It costs $4.5 million and has been awarded "the ugliest car in the world."
Lamborghini gets away with more shenanigans than most other automakers for one reason: it can just claim that insanity is in its DNA. Lamborghinis have always been about pushing the limits of design by exploring what lies just outside the territory of outlandish. The problem is that the company knows about its own lapses in sanity, so it uses this advantage to pad its pockets for the least amount of work possible. This is exactly what Lamborghini did when it created the Veneno.
Just like no one takes your senile uncle who makes casually racist remarks seriously, the collective automotive community should have toned down the drooling fanboy reaction when Lamborghini rolled out the Veneno. The car looks crazy, but Lamborghini can't justify the price on looks alone. Underneath the in-your-face styling of the Veneno is an Aventador with the same 6.5-liter V12 engine. To delineate the two, Lamborghini tuned the engine to crank out an extra 50 hp. Aside from that, the exterior is the only place that the Lambo tries to cash its checks. The styling looks like something penned up by a psychiatric patient off their lithium.
Many people claimed they liked the Veneno's styling, but it appears that some fanboys had taken off their critical thinking lenses and slapped on a pair of drunk goggles to justify the angry pile of carbon-fiber-wearing-Lamborghini-badge. Put simply, the car just tries way too hard to be cool. It has so many shapes and protruding angles begging for attention that you'd think the car just needs to be hugged and reminded that everything is okay. In fact, after the dust had settled after the Veneno's 2013 Geneva Motor Show reveal, the car had won only two awards: One for being the most expensive new car that money could buy and the other for being the ugliest car in the world.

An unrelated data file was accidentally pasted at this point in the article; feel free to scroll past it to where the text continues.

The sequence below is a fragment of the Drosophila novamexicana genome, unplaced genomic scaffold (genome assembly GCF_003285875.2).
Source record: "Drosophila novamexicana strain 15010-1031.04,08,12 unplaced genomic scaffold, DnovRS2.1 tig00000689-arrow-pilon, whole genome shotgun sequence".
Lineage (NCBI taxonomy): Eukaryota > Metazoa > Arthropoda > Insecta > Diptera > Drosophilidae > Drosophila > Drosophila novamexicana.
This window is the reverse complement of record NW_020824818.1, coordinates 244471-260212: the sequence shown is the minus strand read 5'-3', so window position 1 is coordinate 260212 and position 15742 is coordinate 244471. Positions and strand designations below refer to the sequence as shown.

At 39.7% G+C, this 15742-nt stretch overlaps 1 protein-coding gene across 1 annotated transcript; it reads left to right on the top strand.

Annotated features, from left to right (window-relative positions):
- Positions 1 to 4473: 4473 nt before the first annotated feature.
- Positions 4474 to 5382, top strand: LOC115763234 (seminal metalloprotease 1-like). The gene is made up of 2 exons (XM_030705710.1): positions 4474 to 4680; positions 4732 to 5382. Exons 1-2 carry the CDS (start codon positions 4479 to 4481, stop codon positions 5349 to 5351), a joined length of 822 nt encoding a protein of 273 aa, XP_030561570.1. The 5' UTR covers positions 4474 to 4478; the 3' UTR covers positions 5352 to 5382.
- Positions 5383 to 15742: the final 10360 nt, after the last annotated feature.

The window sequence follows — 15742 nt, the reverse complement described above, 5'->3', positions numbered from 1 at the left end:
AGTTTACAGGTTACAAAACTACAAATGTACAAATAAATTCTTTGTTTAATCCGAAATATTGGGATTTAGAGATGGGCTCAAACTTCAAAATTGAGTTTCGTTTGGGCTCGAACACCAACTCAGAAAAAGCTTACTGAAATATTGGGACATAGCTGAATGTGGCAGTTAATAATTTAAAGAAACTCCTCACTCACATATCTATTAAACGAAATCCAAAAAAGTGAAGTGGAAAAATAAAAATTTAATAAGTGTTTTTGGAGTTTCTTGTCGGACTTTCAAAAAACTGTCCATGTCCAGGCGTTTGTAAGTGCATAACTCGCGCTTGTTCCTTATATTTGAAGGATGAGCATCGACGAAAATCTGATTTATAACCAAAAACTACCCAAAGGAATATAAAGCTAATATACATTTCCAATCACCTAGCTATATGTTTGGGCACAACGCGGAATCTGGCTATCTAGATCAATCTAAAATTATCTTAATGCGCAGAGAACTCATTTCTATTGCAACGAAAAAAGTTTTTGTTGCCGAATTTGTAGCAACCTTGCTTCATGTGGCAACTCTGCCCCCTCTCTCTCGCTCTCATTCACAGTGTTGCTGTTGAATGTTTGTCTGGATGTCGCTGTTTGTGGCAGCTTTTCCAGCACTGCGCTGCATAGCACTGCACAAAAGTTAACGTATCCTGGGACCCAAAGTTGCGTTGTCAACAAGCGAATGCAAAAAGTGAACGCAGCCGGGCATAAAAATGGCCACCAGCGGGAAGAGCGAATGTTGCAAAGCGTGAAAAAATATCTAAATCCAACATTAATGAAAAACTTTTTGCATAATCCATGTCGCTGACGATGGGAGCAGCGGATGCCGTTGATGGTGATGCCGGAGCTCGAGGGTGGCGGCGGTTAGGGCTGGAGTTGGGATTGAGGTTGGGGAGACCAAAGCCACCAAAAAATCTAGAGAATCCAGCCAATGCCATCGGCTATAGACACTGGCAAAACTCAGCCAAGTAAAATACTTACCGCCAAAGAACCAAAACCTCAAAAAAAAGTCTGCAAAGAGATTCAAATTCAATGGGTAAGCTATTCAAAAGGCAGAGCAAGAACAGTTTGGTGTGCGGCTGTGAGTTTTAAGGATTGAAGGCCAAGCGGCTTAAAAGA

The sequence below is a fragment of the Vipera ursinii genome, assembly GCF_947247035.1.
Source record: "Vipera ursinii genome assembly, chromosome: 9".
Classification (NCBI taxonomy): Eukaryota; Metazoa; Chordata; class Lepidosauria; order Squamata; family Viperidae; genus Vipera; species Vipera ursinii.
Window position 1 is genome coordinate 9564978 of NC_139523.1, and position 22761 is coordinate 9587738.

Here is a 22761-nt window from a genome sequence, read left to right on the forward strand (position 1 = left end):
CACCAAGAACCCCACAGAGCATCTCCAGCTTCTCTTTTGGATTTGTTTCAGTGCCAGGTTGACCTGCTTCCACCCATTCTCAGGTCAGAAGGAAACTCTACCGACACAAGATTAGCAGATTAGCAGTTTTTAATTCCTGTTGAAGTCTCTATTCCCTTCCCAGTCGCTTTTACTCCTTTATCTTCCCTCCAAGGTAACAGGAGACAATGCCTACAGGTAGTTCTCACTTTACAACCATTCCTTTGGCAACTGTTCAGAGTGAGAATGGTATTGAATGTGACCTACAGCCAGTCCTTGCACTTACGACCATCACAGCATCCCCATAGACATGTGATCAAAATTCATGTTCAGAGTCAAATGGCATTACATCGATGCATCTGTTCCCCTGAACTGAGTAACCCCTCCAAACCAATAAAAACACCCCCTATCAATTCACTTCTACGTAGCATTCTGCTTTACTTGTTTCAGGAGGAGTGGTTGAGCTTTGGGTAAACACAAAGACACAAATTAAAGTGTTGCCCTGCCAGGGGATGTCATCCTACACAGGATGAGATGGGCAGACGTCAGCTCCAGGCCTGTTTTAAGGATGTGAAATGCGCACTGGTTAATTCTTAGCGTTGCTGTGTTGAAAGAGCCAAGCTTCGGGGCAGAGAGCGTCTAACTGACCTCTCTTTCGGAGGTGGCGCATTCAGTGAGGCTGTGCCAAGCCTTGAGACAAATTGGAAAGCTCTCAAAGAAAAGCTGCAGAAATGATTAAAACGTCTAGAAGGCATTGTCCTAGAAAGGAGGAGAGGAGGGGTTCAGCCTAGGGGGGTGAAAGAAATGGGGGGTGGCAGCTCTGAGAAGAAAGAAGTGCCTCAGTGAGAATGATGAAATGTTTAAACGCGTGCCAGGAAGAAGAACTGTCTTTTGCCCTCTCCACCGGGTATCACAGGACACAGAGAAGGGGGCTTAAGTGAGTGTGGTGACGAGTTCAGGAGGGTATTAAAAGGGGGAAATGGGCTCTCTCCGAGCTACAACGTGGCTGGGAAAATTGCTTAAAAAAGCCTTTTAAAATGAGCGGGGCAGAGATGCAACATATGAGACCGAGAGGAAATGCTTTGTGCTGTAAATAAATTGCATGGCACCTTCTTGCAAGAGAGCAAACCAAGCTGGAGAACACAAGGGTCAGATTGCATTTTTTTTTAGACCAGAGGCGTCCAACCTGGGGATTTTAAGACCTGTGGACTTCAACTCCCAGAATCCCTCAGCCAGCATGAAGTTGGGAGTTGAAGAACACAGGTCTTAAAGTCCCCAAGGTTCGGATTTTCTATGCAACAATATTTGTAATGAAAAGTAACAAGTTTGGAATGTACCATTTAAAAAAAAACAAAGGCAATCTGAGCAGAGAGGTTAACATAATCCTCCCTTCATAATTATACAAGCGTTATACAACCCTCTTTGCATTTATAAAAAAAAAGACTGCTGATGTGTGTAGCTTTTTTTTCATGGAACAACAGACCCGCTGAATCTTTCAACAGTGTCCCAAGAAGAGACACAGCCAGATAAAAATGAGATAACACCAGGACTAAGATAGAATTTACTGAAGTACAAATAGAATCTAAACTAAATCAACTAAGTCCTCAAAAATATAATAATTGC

That award, handed out by Edmunds, was given to the Veneno for being, "every supercar cliche and every bad idea Lamborghini ever had, stuffed into an overpriced show car." Of course, beauty is subjective, but a $4.5 million dollar price tag isn't. With that money you could buy two Koenigsegg Ageras, a Pagani Huayra, and still have just enough cash left for a Ferrari 488 GTB. The Veneno has respectable performance, but adding 50 horsepower and a wild body kit does not constitute a $4 million dollar premium over the Aventador. Especially when we know just what Lamborghini can do when it decides to make an expensive premium supercar like, say, the Sesto Elemento.